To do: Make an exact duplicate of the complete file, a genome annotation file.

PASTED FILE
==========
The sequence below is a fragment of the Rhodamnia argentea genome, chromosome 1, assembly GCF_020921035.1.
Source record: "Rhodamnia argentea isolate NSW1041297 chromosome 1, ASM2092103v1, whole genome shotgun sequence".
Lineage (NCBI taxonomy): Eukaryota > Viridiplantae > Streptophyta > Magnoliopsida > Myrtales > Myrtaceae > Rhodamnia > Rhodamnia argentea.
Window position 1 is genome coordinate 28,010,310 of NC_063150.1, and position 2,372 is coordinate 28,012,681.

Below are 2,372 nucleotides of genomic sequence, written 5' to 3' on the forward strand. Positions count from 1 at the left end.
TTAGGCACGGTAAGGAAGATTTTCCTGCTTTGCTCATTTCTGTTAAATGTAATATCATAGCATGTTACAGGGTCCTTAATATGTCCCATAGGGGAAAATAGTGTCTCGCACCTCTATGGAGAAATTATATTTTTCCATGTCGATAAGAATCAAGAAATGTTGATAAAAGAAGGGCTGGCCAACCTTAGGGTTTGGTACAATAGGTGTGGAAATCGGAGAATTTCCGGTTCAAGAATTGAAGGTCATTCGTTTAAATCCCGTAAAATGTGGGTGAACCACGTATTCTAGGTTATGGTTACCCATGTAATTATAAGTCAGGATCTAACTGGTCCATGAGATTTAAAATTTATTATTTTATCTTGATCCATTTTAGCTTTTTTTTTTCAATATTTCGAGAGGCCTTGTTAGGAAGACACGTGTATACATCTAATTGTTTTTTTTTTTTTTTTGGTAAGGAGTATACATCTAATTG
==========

The sequence below is a fragment of the Rhodamnia argentea genome, chromosome 1, assembly GCF_020921035.1.
Source record: "Rhodamnia argentea isolate NSW1041297 chromosome 1, ASM2092103v1, whole genome shotgun sequence".
Lineage (NCBI taxonomy): Eukaryota > Viridiplantae > Streptophyta > Magnoliopsida > Myrtales > Myrtaceae > Rhodamnia > Rhodamnia argentea.
Window position 1 is genome coordinate 28,010,310 of NC_063150.1, and position 2,372 is coordinate 28,012,681.

Below are 2,372 nucleotides of genomic sequence, written 5' to 3' on the forward strand. Positions count from 1 at the left end.
TTAGGCACGGTAAGGAAGATTTTCCTGCTTTGCTCATTTCTGTTAAATGTAATATCATAGCATGTTACAGGGTCCTTAATATGTCCCATAGGGGAAAATAGTGTCTCGCACCTCTATGGAGAAATTATATTTTTCCATGTCGATAAGAATCAAGAAATGTTGATAAAAGAAGGGCTGGCCAACCTTAGGGTTTGGTACAATAGGTGTGGAAATCGGAGAATTTCCGGTTCAAGAATTGAAGGTCATTCGTTTAAATCCCGTAAAATGTGGGTGAACCACGTATTCTAGGTTATGGTTACCCATGTAATTATAAGTCAGGATCTAACTGGTCCATGAGATTTAAAATTTATTATTTTATCTTGATCCATTTTAGCTTTTTTTTTTCAATATTTCGAGAGGCCTTGTTAGGAAGACACGTGTATACATCTAATTGTTTTTTTTTTTTTTTTGGTAAGGAGTATACATCTAATTG